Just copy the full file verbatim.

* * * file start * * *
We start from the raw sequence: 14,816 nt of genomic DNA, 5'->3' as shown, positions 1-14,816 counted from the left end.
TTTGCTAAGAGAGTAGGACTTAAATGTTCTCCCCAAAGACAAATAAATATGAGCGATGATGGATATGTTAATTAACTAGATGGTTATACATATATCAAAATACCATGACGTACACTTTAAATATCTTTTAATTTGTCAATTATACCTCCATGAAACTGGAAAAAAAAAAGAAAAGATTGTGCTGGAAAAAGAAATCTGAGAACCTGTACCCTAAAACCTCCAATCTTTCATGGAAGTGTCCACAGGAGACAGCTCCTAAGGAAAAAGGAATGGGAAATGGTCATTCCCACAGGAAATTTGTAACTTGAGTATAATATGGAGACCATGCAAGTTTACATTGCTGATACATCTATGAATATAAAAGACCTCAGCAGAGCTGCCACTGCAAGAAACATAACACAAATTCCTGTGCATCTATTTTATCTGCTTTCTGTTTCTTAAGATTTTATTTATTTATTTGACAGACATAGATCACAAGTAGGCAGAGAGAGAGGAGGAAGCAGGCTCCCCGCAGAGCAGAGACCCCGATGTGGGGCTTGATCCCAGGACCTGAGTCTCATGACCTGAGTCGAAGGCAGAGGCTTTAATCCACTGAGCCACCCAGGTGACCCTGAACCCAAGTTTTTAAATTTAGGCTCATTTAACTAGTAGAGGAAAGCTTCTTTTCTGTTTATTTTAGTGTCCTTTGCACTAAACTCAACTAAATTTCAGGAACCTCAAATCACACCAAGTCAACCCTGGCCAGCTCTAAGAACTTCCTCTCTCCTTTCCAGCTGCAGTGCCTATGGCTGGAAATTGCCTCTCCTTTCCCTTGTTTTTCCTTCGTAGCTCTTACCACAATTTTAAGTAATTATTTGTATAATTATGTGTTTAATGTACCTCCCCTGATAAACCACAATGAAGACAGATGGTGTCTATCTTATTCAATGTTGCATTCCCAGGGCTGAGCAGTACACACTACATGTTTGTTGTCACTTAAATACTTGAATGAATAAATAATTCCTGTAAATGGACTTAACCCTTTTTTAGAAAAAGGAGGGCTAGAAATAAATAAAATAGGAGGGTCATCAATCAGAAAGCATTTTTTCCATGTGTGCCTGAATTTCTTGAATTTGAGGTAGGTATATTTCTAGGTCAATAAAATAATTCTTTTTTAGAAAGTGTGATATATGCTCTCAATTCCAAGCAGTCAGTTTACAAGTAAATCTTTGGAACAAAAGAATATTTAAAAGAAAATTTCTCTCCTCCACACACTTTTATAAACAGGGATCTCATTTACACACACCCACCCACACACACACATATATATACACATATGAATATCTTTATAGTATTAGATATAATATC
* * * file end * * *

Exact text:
We start from the raw sequence: 14,816 nt of genomic DNA, 5'->3' as shown, positions 1-14,816 counted from the left end.
TTTGCTAAGAGAGTAGGACTTAAATGTTCTCCCCAAAGACAAATAAATATGAGCGATGATGGATATGTTAATTAACTAGATGGTTATACATATATCAAAATACCATGACGTACACTTTAAATATCTTTTAATTTGTCAATTATACCTCCATGAAACTGGAAAAAAAAAAGAAAAGATTGTGCTGGAAAAAGAAATCTGAGAACCTGTACCCTAAAACCTCCAATCTTTCATGGAAGTGTCCACAGGAGACAGCTCCTAAGGAAAAAGGAATGGGAAATGGTCATTCCCACAGGAAATTTGTAACTTGAGTATAATATGGAGACCATGCAAGTTTACATTGCTGATACATCTATGAATATAAAAGACCTCAGCAGAGCTGCCACTGCAAGAAACATAACACAAATTCCTGTGCATCTATTTTATCTGCTTTCTGTTTCTTAAGATTTTATTTATTTATTTGACAGACATAGATCACAAGTAGGCAGAGAGAGAGGAGGAAGCAGGCTCCCCGCAGAGCAGAGACCCCGATGTGGGGCTTGATCCCAGGACCTGAGTCTCATGACCTGAGTCGAAGGCAGAGGCTTTAATCCACTGAGCCACCCAGGTGACCCTGAACCCAAGTTTTTAAATTTAGGCTCATTTAACTAGTAGAGGAAAGCTTCTTTTCTGTTTATTTTAGTGTCCTTTGCACTAAACTCAACTAAATTTCAGGAACCTCAAATCACACCAAGTCAACCCTGGCCAGCTCTAAGAACTTCCTCTCTCCTTTCCAGCTGCAGTGCCTATGGCTGGAAATTGCCTCTCCTTTCCCTTGTTTTTCCTTCGTAGCTCTTACCACAATTTTAAGTAATTATTTGTATAATTATGTGTTTAATGTACCTCCCCTGATAAACCACAATGAAGACAGATGGTGTCTATCTTATTCAATGTTGCATTCCCAGGGCTGAGCAGTACACACTACATGTTTGTTGTCACTTAAATACTTGAATGAATAAATAATTCCTGTAAATGGACTTAACCCTTTTTTAGAAAAAGGAGGGCTAGAAATAAATAAAATAGGAGGGTCATCAATCAGAAAGCATTTTTTCCATGTGTGCCTGAATTTCTTGAATTTGAGGTAGGTATATTTCTAGGTCAATAAAATAATTCTTTTTTAGAAAGTGTGATATATGCTCTCAATTCCAAGCAGTCAGTTTACAAGTAAATCTTTGGAACAAAAGAATATTTAAAAGAAAATTTCTCTCCTCCACACACTTTTATAAACAGGGATCTCATTTACACACACCCACCCACACACACACATATATATACACATATGAATATCTTTATAGTATTAGATATAATATC